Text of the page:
Interview with Eoin Clarke, state school teacher in Wuxi 2017-present
What made you decide you wanted to teach English in China?
When planning for life after university, I knew I wanted a new adventure, one which would simultaneously provide both invaluable career and life skills. I was introduced to TEFL through a close friend who was searching for a similar adventure. Following weeks of discussion about different countries, we decided on China. On paper, and now experienced in reality, China was ideal for me across three specific criteria; language, cultural experience and finance. Although teaching English in China would not provide me with a fortune, the low cost of living (especially in lower tier cities) would allow me to save a significant proportion of my earnings. The opportunity to learn Chinese was also one of the strongest motivations along with experiencing Chinese culture.
What grade(s) are you teaching and what are the pros and cons of teaching this age group?
I teach lower primary (Grades 1, 2, and 3; approximately 6-9 years old). The pros of teaching this age group are that it tends to be a lot easier to peak their interest with the topic, and enthusiasm is often not hard to come by. Individuals of this age are akin to sponges in the way that they absorb information and so teaching this age group allows for vast leaps in language ability. This provides overall satisfaction as a teacher. The cons of teaching this age group are what you may expect; students can often get distracted easily, and thus, classes need to be interactive and consist of different types of exercises to keep students interested. This age group can also struggle to follow instructions, and so your sentences must be simple, clear and often explained a few times before they understand and respond.
How have you found adjusting to life in your city?
I live in Wuxi, which is situated in the Jiangsu Province, a 45-minute train ride away from Shanghai. Wuxi is a second-tier city, and so does not lack the modern amenities of any medium to large city across the world. However, due to the cultural differences and my unfamiliarity with the way everything works, adjusting to life in Wuxi was a slow process. The first few weeks consisted of many instances of utter confusion, however, with the aid of translation apps and online maps I usually found my way, eventually. Thankfully, colleagues in my school were beyond helpful, helping to set up bank accounts, finding an apartment, setting up a phone contract and the invaluable WeChat Pay/Alipay, along with providing advice on how to fully utilize Taobao (China’s answer to Ebay). After subsequent months of trial and error, my initial confusion was replaced with a feeling of normality.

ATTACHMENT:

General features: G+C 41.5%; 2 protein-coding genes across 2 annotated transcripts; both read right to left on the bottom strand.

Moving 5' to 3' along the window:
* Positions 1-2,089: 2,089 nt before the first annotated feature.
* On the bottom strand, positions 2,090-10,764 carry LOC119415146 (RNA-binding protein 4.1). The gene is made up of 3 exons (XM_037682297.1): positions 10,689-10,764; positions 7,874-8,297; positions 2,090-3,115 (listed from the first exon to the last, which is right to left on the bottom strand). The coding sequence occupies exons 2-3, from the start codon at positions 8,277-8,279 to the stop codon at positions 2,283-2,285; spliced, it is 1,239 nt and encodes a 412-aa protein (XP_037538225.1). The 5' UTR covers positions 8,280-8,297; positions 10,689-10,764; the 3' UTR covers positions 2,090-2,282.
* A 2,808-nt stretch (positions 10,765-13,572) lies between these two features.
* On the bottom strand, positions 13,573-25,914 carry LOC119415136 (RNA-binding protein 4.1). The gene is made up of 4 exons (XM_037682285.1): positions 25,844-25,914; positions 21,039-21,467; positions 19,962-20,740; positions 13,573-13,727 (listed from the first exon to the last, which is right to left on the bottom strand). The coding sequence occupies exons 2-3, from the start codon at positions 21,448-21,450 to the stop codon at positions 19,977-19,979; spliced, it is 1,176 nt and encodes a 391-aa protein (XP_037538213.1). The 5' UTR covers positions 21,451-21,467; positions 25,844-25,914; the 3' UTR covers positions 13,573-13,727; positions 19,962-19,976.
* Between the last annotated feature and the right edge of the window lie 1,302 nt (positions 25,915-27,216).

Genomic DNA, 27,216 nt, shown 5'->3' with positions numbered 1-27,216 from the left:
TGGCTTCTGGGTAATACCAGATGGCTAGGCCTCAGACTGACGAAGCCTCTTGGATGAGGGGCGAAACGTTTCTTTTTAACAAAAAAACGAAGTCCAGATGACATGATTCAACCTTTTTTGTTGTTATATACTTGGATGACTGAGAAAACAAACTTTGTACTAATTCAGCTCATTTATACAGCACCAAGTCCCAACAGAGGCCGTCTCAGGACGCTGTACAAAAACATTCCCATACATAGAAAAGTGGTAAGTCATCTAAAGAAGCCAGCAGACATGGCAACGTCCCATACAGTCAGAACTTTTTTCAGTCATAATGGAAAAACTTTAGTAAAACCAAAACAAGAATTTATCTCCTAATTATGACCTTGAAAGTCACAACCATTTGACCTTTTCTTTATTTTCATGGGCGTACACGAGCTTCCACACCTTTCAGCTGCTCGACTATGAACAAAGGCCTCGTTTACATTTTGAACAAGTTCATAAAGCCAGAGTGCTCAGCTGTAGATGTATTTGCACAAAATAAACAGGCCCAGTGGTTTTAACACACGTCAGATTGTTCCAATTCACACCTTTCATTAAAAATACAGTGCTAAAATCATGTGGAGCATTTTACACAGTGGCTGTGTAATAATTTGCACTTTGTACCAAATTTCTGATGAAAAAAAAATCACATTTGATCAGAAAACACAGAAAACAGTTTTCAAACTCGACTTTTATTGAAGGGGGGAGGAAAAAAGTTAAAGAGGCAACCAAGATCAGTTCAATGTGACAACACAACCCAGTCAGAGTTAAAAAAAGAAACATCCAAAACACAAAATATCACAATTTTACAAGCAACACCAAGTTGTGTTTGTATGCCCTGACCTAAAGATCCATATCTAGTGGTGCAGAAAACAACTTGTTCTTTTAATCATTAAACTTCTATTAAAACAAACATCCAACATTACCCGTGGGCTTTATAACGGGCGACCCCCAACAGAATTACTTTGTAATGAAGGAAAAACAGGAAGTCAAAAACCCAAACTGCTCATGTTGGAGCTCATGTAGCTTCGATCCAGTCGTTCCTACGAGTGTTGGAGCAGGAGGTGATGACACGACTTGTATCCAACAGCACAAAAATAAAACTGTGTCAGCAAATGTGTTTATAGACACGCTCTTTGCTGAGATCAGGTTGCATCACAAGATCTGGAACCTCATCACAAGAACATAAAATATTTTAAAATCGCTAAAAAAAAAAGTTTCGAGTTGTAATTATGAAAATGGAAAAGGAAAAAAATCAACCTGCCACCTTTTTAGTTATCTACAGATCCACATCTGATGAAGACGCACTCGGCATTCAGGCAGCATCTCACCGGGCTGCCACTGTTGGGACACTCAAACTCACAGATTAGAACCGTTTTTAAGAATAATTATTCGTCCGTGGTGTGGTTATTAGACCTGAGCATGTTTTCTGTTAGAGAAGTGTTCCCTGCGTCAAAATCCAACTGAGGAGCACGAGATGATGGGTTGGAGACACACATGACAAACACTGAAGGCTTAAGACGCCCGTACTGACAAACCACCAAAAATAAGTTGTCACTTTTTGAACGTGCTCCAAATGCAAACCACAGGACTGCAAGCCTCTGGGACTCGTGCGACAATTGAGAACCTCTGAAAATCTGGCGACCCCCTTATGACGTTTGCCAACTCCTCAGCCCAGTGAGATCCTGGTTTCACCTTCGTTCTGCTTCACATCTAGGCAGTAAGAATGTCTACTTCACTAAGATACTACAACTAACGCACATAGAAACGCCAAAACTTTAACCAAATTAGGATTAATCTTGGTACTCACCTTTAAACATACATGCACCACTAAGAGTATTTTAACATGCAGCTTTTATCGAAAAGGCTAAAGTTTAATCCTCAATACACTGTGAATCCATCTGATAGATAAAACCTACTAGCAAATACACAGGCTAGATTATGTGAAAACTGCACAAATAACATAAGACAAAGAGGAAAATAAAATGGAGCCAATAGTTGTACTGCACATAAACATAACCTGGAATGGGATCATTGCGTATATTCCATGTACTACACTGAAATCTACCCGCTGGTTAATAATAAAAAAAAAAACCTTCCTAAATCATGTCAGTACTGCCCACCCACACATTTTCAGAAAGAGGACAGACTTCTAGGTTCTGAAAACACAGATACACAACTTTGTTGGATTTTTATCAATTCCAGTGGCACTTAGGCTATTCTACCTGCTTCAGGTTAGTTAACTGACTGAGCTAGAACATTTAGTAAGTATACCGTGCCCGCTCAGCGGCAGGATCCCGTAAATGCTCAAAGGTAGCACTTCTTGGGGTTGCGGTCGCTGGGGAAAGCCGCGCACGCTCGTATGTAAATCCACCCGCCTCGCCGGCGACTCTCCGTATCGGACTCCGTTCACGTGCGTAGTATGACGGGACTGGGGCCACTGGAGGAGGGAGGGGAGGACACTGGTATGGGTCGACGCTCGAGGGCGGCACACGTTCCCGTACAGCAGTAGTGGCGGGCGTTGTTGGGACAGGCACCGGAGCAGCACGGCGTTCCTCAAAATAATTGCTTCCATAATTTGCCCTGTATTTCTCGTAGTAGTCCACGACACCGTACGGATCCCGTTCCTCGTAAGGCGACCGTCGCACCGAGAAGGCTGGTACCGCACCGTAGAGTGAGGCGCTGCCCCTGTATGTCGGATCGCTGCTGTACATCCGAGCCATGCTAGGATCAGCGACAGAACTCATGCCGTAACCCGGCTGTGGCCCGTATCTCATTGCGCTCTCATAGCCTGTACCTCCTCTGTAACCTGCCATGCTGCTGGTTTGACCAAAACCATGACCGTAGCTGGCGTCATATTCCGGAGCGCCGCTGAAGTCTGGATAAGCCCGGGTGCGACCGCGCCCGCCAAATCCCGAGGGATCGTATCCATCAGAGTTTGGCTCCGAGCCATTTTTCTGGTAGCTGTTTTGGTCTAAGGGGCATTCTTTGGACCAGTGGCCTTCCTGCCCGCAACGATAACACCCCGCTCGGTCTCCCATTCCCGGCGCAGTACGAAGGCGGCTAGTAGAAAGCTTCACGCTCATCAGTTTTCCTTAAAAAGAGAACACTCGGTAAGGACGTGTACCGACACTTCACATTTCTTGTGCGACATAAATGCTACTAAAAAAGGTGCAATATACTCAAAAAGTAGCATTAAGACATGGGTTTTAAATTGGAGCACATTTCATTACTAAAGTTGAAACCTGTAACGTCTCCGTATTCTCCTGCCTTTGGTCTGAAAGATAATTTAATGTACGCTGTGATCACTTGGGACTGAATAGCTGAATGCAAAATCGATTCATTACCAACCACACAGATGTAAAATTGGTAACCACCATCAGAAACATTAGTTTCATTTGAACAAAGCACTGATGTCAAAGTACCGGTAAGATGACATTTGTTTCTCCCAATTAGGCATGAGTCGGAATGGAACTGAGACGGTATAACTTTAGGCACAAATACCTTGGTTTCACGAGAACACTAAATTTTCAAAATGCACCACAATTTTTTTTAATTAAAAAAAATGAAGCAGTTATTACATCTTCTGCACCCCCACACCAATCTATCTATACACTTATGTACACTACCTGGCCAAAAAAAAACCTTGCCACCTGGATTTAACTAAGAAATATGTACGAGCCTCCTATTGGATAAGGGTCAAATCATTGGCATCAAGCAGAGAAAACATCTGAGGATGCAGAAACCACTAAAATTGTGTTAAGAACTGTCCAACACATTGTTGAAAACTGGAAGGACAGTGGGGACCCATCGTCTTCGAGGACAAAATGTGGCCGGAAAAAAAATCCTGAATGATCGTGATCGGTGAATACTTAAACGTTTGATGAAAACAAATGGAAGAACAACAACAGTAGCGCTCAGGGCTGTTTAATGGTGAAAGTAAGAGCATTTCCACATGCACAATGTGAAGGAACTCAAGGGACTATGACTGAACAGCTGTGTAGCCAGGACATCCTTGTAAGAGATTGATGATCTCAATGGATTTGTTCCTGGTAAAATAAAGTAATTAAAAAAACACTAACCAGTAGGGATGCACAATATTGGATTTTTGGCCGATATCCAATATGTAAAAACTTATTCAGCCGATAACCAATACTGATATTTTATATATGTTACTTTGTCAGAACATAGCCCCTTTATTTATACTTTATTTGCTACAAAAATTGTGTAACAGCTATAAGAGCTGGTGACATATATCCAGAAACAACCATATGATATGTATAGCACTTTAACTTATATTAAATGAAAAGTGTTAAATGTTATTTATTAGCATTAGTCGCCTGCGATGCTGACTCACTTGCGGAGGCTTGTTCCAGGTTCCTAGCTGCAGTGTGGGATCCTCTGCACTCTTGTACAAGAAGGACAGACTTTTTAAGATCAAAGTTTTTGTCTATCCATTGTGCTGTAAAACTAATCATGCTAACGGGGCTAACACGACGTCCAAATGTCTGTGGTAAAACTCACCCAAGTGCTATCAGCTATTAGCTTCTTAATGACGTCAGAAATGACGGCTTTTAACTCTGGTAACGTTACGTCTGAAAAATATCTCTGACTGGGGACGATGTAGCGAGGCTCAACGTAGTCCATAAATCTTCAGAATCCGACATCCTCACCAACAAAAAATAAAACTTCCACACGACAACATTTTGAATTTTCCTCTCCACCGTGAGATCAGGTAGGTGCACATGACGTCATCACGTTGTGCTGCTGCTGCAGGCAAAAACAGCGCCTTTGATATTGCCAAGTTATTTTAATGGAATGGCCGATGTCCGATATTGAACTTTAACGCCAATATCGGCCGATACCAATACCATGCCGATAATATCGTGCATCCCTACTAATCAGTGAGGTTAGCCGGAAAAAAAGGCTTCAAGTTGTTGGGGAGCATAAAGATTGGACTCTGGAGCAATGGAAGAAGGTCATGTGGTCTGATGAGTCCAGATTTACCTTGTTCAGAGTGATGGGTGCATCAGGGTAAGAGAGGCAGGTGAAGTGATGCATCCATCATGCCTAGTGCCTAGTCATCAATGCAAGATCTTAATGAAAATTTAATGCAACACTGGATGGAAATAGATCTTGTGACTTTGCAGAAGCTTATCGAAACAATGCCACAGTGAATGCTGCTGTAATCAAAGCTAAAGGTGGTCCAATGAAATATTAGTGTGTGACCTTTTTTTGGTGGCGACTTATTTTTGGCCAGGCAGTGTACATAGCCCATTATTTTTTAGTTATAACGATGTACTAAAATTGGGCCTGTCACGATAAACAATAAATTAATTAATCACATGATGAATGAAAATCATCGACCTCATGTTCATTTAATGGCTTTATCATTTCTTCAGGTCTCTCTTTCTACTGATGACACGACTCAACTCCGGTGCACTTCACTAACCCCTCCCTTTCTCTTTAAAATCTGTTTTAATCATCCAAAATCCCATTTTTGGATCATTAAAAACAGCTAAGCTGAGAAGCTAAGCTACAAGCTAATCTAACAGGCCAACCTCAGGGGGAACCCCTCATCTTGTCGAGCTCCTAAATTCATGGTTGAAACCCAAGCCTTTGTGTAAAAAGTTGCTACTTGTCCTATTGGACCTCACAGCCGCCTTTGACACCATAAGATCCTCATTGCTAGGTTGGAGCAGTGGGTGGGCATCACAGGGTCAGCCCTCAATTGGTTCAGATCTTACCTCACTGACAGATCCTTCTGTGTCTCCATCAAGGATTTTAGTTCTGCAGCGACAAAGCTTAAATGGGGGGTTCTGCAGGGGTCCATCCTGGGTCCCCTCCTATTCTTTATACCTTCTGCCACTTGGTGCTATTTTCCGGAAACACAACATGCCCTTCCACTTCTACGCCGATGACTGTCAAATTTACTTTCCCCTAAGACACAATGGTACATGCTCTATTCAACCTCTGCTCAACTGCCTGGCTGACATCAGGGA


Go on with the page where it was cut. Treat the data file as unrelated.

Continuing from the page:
What are the main challenges you’ve encountered during your placement so far?
The main challenge I have encountered during my placement is getting accustomed to being a teacher. From what I have gathered from others who came with Teach English In China, applicants have degrees from an array of subject fields and so teaching is not something most have prior experience in. Although I had picked up some techniques which proved useful through my experience teaching as part of a group in the Beijing camp prior to placement, my confidence and understanding of how to teach English has been a learning process. Although there were more than a few classes where things didn’t necessarily go to plan, through learning from my mistakes and more careful lesson planning, I now feel more confident in my teaching.
What advice would you give to someone considering teaching in China?
My advice for someone considering teaching English in China is to know your motivation/s. Knowing my motivations for embarking on this adventure has helped me throughout the process, especially in moments where I was unsure if I had made the correct decision or in times when I had a decision to make. Reminding myself of what I set out to gain throughout this process has been a comfort and a motivating factor to get the most out of this amazing experience.